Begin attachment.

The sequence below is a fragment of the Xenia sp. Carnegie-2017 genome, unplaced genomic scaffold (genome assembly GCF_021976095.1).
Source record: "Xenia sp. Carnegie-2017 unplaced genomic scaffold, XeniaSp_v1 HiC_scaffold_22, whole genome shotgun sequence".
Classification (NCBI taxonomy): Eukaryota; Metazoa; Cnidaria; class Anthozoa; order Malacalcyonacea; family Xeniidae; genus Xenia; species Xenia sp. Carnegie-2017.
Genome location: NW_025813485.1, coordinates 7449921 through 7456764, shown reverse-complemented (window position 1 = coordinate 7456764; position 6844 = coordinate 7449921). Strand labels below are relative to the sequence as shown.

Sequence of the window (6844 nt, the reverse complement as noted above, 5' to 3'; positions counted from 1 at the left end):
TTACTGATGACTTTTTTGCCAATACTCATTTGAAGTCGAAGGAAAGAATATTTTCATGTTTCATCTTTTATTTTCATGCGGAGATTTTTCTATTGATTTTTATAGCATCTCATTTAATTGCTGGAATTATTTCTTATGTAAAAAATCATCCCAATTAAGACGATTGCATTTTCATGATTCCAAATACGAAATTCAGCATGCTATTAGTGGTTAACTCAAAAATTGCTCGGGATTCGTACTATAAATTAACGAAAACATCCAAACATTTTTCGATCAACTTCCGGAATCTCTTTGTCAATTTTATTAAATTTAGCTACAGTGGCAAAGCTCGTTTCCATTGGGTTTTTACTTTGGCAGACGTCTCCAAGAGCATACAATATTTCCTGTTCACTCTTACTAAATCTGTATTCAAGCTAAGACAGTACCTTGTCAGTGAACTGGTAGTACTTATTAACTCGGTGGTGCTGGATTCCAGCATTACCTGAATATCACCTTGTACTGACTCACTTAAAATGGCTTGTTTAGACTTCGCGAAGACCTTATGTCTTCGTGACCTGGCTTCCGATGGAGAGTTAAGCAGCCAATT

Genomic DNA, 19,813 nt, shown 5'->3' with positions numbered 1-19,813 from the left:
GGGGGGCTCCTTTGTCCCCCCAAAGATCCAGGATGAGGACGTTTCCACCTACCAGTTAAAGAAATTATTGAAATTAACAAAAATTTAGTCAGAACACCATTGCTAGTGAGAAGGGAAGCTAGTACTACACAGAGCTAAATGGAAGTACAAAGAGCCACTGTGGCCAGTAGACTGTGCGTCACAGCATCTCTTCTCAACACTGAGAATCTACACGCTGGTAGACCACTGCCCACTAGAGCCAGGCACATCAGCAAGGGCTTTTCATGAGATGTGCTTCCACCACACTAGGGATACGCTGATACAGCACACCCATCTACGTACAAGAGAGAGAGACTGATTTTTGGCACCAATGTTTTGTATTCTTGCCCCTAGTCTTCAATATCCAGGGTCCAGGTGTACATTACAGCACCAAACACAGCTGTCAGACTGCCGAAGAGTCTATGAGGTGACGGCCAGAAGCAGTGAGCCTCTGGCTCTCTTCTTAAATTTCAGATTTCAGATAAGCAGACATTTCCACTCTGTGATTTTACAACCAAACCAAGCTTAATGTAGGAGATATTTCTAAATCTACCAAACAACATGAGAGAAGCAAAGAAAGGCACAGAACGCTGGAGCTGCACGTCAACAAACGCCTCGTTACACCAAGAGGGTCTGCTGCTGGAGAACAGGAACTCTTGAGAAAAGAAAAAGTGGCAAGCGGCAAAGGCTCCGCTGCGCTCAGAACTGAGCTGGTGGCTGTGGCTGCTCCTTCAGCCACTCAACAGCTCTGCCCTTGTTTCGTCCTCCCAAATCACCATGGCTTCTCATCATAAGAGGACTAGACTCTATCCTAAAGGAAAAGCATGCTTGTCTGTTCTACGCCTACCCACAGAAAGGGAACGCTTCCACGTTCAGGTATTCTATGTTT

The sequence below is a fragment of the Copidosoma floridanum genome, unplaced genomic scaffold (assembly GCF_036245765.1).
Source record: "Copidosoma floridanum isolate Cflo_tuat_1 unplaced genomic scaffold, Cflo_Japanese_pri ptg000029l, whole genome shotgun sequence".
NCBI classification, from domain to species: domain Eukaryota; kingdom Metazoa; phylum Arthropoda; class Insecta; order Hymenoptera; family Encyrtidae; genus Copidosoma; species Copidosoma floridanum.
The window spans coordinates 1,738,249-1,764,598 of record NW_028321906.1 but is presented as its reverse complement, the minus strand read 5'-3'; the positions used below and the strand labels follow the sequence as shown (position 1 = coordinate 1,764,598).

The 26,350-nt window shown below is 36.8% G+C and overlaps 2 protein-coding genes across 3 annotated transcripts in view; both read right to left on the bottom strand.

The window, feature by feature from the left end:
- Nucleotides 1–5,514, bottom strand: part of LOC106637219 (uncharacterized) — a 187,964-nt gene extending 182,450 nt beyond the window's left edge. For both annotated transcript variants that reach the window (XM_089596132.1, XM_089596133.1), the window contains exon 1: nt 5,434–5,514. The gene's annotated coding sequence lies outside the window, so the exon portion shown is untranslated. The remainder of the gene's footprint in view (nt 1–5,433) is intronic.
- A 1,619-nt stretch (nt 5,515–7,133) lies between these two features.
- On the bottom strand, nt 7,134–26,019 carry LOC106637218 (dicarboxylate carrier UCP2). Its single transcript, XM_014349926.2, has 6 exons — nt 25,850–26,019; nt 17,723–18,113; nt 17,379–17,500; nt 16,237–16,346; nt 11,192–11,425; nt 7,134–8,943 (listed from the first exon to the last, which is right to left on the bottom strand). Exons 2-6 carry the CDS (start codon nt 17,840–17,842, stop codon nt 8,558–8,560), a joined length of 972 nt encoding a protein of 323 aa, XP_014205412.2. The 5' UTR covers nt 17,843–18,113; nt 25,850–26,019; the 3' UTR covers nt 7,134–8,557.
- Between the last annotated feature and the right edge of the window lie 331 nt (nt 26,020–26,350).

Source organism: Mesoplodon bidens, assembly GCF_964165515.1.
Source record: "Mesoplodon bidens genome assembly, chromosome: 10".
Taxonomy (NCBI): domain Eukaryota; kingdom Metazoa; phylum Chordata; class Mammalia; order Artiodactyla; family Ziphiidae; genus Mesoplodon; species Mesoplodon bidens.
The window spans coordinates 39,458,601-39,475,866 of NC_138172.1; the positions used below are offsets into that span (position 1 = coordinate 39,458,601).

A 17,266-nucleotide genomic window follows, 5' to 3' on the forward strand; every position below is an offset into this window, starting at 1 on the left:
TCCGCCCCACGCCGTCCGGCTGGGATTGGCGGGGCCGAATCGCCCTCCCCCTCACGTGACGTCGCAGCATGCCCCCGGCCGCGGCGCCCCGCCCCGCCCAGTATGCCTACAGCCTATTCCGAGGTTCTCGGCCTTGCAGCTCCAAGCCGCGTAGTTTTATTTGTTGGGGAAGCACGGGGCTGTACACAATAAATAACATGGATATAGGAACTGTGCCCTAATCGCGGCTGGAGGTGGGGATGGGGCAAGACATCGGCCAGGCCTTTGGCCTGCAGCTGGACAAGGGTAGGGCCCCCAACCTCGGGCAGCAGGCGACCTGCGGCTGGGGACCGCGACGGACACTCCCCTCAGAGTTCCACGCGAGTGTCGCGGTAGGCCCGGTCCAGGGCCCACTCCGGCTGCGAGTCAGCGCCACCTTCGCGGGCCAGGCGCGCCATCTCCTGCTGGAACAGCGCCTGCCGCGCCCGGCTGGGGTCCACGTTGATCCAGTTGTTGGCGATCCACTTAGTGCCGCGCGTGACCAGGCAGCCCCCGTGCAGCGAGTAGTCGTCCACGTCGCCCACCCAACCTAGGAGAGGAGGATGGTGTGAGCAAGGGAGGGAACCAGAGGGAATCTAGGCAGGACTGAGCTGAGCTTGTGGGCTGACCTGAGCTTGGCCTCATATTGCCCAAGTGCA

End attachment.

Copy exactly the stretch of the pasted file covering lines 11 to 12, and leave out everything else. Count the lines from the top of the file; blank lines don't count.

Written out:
NCBI classification, from domain to species: domain Eukaryota; kingdom Metazoa; phylum Arthropoda; class Insecta; order Hymenoptera; family Encyrtidae; genus Copidosoma; species Copidosoma floridanum.
The window spans coordinates 1,738,249-1,764,598 of record NW_028321906.1 but is presented as its reverse complement, the minus strand read 5'-3'; the positions used below and the strand labels follow the sequence as shown (position 1 = coordinate 1,764,598).